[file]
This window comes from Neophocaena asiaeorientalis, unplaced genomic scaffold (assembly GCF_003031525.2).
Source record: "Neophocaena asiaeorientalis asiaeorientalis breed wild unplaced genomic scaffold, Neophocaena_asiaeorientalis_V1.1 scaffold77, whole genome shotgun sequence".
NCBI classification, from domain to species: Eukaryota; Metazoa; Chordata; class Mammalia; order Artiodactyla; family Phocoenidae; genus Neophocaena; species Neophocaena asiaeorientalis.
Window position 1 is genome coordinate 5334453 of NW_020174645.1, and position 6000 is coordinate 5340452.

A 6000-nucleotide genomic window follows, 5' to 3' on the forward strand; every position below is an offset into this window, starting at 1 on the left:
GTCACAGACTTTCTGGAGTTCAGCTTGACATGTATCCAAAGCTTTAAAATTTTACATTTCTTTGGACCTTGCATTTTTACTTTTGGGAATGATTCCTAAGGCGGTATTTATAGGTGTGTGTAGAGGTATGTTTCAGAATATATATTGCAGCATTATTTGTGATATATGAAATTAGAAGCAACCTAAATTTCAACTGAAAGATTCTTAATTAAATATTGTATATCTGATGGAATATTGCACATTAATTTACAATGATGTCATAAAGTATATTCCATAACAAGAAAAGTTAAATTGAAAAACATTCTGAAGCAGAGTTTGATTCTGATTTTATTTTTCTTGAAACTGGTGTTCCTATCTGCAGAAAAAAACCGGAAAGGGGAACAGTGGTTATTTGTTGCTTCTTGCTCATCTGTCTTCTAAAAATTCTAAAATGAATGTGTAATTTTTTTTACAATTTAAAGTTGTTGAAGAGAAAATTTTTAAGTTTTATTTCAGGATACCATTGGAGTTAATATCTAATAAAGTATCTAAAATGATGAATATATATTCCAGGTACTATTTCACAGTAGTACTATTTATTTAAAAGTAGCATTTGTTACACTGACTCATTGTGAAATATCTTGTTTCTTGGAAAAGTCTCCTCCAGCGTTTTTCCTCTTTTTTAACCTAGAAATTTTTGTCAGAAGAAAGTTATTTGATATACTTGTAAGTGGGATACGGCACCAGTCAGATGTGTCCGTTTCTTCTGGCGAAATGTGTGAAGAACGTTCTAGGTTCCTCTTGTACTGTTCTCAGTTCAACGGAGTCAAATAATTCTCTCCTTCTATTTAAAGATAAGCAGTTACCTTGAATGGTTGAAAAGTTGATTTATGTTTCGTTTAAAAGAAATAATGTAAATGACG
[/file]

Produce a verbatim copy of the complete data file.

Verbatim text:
This window comes from Neophocaena asiaeorientalis, unplaced genomic scaffold (assembly GCF_003031525.2).
Source record: "Neophocaena asiaeorientalis asiaeorientalis breed wild unplaced genomic scaffold, Neophocaena_asiaeorientalis_V1.1 scaffold77, whole genome shotgun sequence".
NCBI classification, from domain to species: Eukaryota; Metazoa; Chordata; class Mammalia; order Artiodactyla; family Phocoenidae; genus Neophocaena; species Neophocaena asiaeorientalis.
Window position 1 is genome coordinate 5334453 of NW_020174645.1, and position 6000 is coordinate 5340452.

A 6000-nucleotide genomic window follows, 5' to 3' on the forward strand; every position below is an offset into this window, starting at 1 on the left:
GTCACAGACTTTCTGGAGTTCAGCTTGACATGTATCCAAAGCTTTAAAATTTTACATTTCTTTGGACCTTGCATTTTTACTTTTGGGAATGATTCCTAAGGCGGTATTTATAGGTGTGTGTAGAGGTATGTTTCAGAATATATATTGCAGCATTATTTGTGATATATGAAATTAGAAGCAACCTAAATTTCAACTGAAAGATTCTTAATTAAATATTGTATATCTGATGGAATATTGCACATTAATTTACAATGATGTCATAAAGTATATTCCATAACAAGAAAAGTTAAATTGAAAAACATTCTGAAGCAGAGTTTGATTCTGATTTTATTTTTCTTGAAACTGGTGTTCCTATCTGCAGAAAAAAACCGGAAAGGGGAACAGTGGTTATTTGTTGCTTCTTGCTCATCTGTCTTCTAAAAATTCTAAAATGAATGTGTAATTTTTTTTACAATTTAAAGTTGTTGAAGAGAAAATTTTTAAGTTTTATTTCAGGATACCATTGGAGTTAATATCTAATAAAGTATCTAAAATGATGAATATATATTCCAGGTACTATTTCACAGTAGTACTATTTATTTAAAAGTAGCATTTGTTACACTGACTCATTGTGAAATATCTTGTTTCTTGGAAAAGTCTCCTCCAGCGTTTTTCCTCTTTTTTAACCTAGAAATTTTTGTCAGAAGAAAGTTATTTGATATACTTGTAAGTGGGATACGGCACCAGTCAGATGTGTCCGTTTCTTCTGGCGAAATGTGTGAAGAACGTTCTAGGTTCCTCTTGTACTGTTCTCAGTTCAACGGAGTCAAATAATTCTCTCCTTCTATTTAAAGATAAGCAGTTACCTTGAATGGTTGAAAAGTTGATTTATGTTTCGTTTAAAAGAAATAATGTAAATGACG